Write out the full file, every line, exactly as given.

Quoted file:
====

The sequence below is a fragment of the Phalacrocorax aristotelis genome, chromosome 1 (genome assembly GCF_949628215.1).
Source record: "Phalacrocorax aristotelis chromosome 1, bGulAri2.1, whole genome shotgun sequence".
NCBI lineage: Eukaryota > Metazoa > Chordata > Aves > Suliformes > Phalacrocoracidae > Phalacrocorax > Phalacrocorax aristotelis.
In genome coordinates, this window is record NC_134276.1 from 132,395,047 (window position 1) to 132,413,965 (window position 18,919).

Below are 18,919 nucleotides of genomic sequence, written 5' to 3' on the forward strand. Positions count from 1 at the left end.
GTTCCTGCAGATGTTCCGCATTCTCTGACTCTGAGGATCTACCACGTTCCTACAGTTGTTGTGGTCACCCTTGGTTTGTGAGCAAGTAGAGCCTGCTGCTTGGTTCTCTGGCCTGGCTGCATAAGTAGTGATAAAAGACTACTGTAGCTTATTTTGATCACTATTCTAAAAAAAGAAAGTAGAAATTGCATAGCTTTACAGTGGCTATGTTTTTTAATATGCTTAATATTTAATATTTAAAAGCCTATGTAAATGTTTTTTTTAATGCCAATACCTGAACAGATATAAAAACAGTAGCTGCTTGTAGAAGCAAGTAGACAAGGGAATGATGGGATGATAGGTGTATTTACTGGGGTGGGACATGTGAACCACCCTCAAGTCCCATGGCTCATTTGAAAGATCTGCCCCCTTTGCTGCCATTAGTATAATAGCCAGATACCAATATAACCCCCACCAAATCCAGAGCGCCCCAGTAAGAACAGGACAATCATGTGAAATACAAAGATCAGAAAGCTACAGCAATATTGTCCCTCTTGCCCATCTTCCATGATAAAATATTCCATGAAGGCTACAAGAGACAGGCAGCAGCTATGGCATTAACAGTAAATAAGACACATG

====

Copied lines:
The sequence below is a fragment of the Phalacrocorax aristotelis genome, chromosome 1 (genome assembly GCF_949628215.1).
Source record: "Phalacrocorax aristotelis chromosome 1, bGulAri2.1, whole genome shotgun sequence".
NCBI lineage: Eukaryota > Metazoa > Chordata > Aves > Suliformes > Phalacrocoracidae > Phalacrocorax > Phalacrocorax aristotelis.
In genome coordinates, this window is record NC_134276.1 from 132,395,047 (window position 1) to 132,413,965 (window position 18,919).

Below are 18,919 nucleotides of genomic sequence, written 5' to 3' on the forward strand. Positions count from 1 at the left end.
GTTCCTGCAGATGTTCCGCATTCTCTGACTCTGAGGATCTACCACGTTCCTACAGTTGTTGTGGTCACCCTTGGTTTGTGAGCAAGTAGAGCCTGCTGCTTGGTTCTCTGGCCTGGCTGCATAAGTAGTGATAAAAGACTACTGTAGCTTATTTTGATCACTATTCTAAAAAAAGAAAGTAGAAATTGCATAGCTTTACAGTGGCTATGTTTTTTAATATGCTTAATATTTAATATTTAAAAGCCTATGTAAATGTTTTTTTTAATGCCAATACCTGAACAGATATAAAAACAGTAGCTGCTTGTAGAAGCAAGTAGACAAGGGAATGATGGGATGATAGGTGTATTTACTGGGGTGGGACATGTGAACCACCCTCAAGTCCCATGGCTCATTTGAAAGATCTGCCCCCTTTGCTGCCATTAGTATAATAGCCAGATACCAATATAACCCCCACCAAATCCAGAGCGCCCCAGTAAGAACAGGACAATCATGTGAAATACAAAGATCAGAAAGCTACAGCAATATTGTCCCTCTTGCCCATCTTCCATGATAAAATATTCCATGAAGGCTACAAGAGACAGGCAGCAGCTATGGCATTAACAGTAAATAAGACACATG